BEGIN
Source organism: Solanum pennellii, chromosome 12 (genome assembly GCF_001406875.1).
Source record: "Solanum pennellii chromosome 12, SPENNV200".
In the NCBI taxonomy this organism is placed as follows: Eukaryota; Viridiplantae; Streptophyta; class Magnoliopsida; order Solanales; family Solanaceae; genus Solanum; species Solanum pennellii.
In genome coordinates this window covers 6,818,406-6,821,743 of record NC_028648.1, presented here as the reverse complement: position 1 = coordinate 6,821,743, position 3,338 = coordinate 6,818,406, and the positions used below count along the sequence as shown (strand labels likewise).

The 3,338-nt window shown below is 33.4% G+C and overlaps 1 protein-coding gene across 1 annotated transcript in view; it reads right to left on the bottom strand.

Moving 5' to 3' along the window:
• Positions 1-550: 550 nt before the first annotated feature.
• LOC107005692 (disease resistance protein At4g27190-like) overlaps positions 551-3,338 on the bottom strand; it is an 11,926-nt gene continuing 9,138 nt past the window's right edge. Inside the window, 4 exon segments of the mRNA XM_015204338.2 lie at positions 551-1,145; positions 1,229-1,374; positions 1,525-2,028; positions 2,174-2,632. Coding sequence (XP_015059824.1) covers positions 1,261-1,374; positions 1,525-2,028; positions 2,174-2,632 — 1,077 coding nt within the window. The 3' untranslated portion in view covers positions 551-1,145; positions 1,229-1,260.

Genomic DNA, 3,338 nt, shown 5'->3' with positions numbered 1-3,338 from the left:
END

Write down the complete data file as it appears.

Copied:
Source organism: Solanum pennellii, chromosome 12 (genome assembly GCF_001406875.1).
Source record: "Solanum pennellii chromosome 12, SPENNV200".
In the NCBI taxonomy this organism is placed as follows: Eukaryota; Viridiplantae; Streptophyta; class Magnoliopsida; order Solanales; family Solanaceae; genus Solanum; species Solanum pennellii.
In genome coordinates this window covers 6,818,406-6,821,743 of record NC_028648.1, presented here as the reverse complement: position 1 = coordinate 6,821,743, position 3,338 = coordinate 6,818,406, and the positions used below count along the sequence as shown (strand labels likewise).

The 3,338-nt window shown below is 33.4% G+C and overlaps 1 protein-coding gene across 1 annotated transcript in view; it reads right to left on the bottom strand.

Moving 5' to 3' along the window:
• Positions 1-550: 550 nt before the first annotated feature.
• LOC107005692 (disease resistance protein At4g27190-like) overlaps positions 551-3,338 on the bottom strand; it is an 11,926-nt gene continuing 9,138 nt past the window's right edge. Inside the window, 4 exon segments of the mRNA XM_015204338.2 lie at positions 551-1,145; positions 1,229-1,374; positions 1,525-2,028; positions 2,174-2,632. Coding sequence (XP_015059824.1) covers positions 1,261-1,374; positions 1,525-2,028; positions 2,174-2,632 — 1,077 coding nt within the window. The 3' untranslated portion in view covers positions 551-1,145; positions 1,229-1,260.

Genomic DNA, 3,338 nt, shown 5'->3' with positions numbered 1-3,338 from the left: